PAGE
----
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For many years if you wanted to analyse the data on your network you needed expensive tools and software. However nowadays this isn’t the case, there are now a whole host of free tools which you can use in addition or even instead of the commercial options. It might sounds a little unnecessary to actually analyse all the packets entering your network but it can be an invaluable skill.
There is a free program you can start with called Wireshark although earlier versions were released under the name Ethereal. This program is completely free and is easily on the level of commercial packet analyzers. It has the facility to perform analysis on every layer of interpretation from the frame header to the protocol. However when packets and network traffic act predictably these are perfect however sometimes attacks consist of unpredictable traffic such as crafted or malformed packets.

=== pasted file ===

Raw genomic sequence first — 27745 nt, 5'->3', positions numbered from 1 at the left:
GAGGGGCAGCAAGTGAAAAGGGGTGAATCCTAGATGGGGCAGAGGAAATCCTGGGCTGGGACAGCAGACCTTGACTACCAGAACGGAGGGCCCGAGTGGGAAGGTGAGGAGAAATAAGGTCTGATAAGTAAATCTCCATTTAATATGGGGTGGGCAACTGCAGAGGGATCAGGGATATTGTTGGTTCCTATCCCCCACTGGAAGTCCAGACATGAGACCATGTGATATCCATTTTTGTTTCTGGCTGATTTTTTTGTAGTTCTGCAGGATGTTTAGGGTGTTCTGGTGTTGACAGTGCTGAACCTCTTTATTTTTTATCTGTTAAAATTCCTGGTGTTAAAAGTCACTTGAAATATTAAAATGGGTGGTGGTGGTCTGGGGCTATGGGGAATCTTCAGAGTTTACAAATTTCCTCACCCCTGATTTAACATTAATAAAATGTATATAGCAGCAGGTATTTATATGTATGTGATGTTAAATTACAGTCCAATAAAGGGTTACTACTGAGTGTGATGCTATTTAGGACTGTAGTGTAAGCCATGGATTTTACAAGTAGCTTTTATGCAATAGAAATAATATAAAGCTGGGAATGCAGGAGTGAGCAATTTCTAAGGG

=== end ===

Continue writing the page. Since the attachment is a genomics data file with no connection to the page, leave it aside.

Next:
Sometimes Network Intrusion Detection Systems can be quite simple and miss lots of attacks. Particularly the signature based systems which need updating regularly if they are to keep up to date and detecting the latest attacks. Many systems are not protocol aware which means that they will be especially vulnerable to malware that is crated at the packet level.
For example one popular form of attack is by targeting DNS, and many detection systems will not detect attacks which include DNS requests. Unless the NIDS understands the protocol properly it will not be able to stop attacks based on using the domain name system. Unless you can understand what each packet is trying to achieve and how the protocol works in can be difficult to identify potential problems.
Most of the packet analysers will allow you to split the packets based on different protocols so that you can learn how they work. This feature is particularly useful to those less experienced in analysing data. For example it can be very confusing identifying particular requests if data is not split into it’s specific protocols. I once had to analyse a network a problem which was especially confusing because many users were using a VPN specifically when Netflix where blocking proxies which of course encrypted all the data that was being transmitted across the network including the DNS requests which were then handled by the VPN server which forwarded them.